On annual basis, the Organisation for Co-operation and Economic Development (OECD) compiles tax revenue data for countries around the world—including Botswana. The OECD data shows that the Tax-to-GDP ratios vary significantly across African countries. In 2018, for instance, Seychelles’s figure was pegged at 32.4 percent, Tunisia at 32.1 percent, and neighbouring South Africa at 29.1 percent. These were the countries that had the highest tax-to-GDP ratios in the continent while Botswana, listed amongst those with lower tax-GDP ratio had its figure at …..
In Economics world the Tax to GDP ratio is a tool used to measure a country’s tax revenue, relative to the size of its economy (measured by its Gross Domestic Product, or GDP). In Botswana, Finance Minister Peggy Serame says the computation of the tax to GDP ratio includes the customs receipts because they comprise of Customs and excise duties which are regarded as part of tax revenue.
His parliamentary counterpart, on the opposition side – MP Dithapelo Keorapetse of Selebi Phikwe West however looks at the computation differently.
“The UDC rejects Minister Serame’s recent answer in which she sought to self-praise her tax collection efforts by deliberately including customs revenues in calculating Tax-to-GDP ratio. Customs revenue is not part of Botswana’s GDP, which are goods and services produced in the country. Customs duties are based on imports into the country and imports are subtracted from GDP because they are not produced in Botswana”, says Keorapetse.
While Keorapetse believes that “this is a clear indication of the inefficiency and ineffectiveness of BURS tax collection”, Serame on the other hand says in terms of the BURS capacity and the prevailing economic conditions, the indicated Tax-to-GDP ratio corresponds to what the country’s taxman can currently achieve.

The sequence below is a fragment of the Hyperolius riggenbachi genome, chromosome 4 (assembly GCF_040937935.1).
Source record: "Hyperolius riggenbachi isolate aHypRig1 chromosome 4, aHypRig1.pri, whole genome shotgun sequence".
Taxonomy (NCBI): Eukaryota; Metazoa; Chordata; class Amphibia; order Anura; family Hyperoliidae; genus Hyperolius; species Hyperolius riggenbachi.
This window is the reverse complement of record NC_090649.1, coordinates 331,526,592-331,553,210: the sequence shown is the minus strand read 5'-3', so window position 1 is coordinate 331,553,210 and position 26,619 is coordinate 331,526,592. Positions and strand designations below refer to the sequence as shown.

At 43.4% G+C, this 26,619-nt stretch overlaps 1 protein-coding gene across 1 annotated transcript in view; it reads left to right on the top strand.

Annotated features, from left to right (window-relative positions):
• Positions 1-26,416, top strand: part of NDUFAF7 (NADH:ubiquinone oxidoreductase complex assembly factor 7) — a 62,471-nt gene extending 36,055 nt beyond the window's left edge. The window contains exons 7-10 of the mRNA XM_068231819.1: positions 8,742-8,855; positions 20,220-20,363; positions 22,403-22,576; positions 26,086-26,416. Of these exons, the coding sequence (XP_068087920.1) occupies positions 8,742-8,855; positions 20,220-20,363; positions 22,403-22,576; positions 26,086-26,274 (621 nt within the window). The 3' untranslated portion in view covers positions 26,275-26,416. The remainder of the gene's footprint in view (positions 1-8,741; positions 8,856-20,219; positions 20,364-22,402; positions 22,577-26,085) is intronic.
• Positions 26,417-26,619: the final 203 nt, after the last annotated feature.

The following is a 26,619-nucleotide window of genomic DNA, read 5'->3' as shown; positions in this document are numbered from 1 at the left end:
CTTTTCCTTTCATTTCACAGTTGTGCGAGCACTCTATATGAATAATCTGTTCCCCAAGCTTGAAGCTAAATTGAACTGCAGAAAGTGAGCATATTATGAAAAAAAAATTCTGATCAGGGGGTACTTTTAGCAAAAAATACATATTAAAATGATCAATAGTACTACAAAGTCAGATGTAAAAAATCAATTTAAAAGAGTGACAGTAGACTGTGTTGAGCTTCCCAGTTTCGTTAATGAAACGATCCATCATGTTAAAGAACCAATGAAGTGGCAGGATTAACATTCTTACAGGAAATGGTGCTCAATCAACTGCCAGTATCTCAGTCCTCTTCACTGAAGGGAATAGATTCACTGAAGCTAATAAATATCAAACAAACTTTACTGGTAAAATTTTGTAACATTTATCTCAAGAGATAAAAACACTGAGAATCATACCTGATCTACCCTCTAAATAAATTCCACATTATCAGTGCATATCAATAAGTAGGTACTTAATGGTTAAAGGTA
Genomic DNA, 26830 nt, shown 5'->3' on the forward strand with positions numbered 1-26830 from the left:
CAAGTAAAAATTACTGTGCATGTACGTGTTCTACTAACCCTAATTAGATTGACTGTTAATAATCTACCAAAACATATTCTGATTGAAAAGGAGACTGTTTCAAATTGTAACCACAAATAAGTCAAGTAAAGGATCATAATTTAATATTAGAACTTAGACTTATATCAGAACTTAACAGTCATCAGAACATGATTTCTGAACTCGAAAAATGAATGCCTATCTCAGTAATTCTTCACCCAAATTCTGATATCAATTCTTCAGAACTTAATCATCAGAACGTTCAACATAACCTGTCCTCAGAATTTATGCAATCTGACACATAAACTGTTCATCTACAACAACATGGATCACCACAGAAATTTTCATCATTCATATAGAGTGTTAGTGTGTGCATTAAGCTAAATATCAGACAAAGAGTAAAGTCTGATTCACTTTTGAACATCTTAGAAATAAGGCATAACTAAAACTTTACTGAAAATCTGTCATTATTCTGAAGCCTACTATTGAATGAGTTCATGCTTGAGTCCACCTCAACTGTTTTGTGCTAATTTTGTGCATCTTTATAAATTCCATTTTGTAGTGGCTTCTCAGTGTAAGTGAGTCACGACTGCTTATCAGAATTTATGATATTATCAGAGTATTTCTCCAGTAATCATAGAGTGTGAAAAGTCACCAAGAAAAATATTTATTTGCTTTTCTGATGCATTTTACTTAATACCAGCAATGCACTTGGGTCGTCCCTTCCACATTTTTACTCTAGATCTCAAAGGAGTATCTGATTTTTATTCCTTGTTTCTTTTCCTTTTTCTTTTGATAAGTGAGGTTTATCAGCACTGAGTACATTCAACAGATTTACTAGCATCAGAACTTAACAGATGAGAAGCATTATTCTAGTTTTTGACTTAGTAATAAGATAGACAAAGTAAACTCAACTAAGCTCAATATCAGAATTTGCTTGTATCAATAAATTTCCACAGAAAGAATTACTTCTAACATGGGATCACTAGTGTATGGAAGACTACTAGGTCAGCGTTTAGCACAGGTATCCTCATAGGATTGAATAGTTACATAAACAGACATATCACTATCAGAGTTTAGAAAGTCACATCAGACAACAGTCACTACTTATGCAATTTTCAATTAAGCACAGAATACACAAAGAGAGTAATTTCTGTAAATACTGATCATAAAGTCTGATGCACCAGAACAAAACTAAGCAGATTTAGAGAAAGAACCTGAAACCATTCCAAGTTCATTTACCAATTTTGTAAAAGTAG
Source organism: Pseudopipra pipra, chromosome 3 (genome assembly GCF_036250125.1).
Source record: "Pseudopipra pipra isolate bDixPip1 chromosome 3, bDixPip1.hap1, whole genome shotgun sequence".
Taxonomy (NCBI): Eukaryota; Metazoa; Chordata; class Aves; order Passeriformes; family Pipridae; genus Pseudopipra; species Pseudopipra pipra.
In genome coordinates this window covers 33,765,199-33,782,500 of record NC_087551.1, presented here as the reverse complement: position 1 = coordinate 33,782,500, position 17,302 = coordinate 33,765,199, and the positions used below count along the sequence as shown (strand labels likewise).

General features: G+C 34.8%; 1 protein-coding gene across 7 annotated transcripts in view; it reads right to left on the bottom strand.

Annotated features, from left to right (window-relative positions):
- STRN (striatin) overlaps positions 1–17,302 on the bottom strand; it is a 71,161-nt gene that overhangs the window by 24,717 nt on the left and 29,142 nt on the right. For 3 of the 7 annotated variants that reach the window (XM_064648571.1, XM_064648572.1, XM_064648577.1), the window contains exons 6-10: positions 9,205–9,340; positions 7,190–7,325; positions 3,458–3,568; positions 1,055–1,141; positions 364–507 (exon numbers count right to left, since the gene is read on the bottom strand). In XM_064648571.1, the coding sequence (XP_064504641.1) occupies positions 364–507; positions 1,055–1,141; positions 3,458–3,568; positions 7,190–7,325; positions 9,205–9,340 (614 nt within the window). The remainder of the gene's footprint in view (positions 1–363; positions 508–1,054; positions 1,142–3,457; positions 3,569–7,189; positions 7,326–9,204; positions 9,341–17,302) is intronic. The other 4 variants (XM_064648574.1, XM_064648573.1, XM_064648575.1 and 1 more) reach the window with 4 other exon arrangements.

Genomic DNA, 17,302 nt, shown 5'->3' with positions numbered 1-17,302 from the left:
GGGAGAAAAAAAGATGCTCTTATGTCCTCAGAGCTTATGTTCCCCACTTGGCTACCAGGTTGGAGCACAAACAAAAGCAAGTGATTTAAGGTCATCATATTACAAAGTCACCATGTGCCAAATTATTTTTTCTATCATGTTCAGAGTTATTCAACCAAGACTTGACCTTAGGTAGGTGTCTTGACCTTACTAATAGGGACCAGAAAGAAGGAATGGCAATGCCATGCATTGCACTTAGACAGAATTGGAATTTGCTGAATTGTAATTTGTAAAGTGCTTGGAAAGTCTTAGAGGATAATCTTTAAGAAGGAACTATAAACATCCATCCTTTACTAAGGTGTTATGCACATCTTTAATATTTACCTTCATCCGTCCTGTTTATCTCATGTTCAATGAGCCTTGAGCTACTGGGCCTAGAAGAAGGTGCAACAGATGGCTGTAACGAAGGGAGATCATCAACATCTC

According to Serame, the methodology for computing Tax-to-GDP ratio used by Revenue Statistics in Africa excludes Customs Receipts in the calculation of Tax-to-GDP ratio.
“In light of this, the Revenue Statistics in Africa 2020 reflects Botswana’s Tax-to-GDP ratio as 12.6%, compared to an average of 16.6% for 30 African countries, and 18.6% for SADC countries”, Serame told Parliament this past week. In response, Keorapetse said that Serame’s figures which include customs are delusional. “The Revenue Statistics in Africa figure is the one we should confront and set targets against”, said Keorapetse.
In the global village, the digitalisation of tax administration and tax reporting is already an important consideration towards achieving higher tax compliance and revenue collection. This is based on the premise that adoption of technology will enable a wider net to be cast to capture those that are required to not only pay taxes but pay the right amount too. In Botswana, Serame says there has been significant investment in ICT systems to enhance revenue mobilisation and service delivery by BURS.
BURS has in the last three years procured two major ICT systems: Customs Management System (CMS) and Lekgetho Live. The former is largely used by taxpayers and traders while the latter, “has also brought about some improvements, but experiences legacy problems resulting from data issues originating from the previous system”, according to Serame.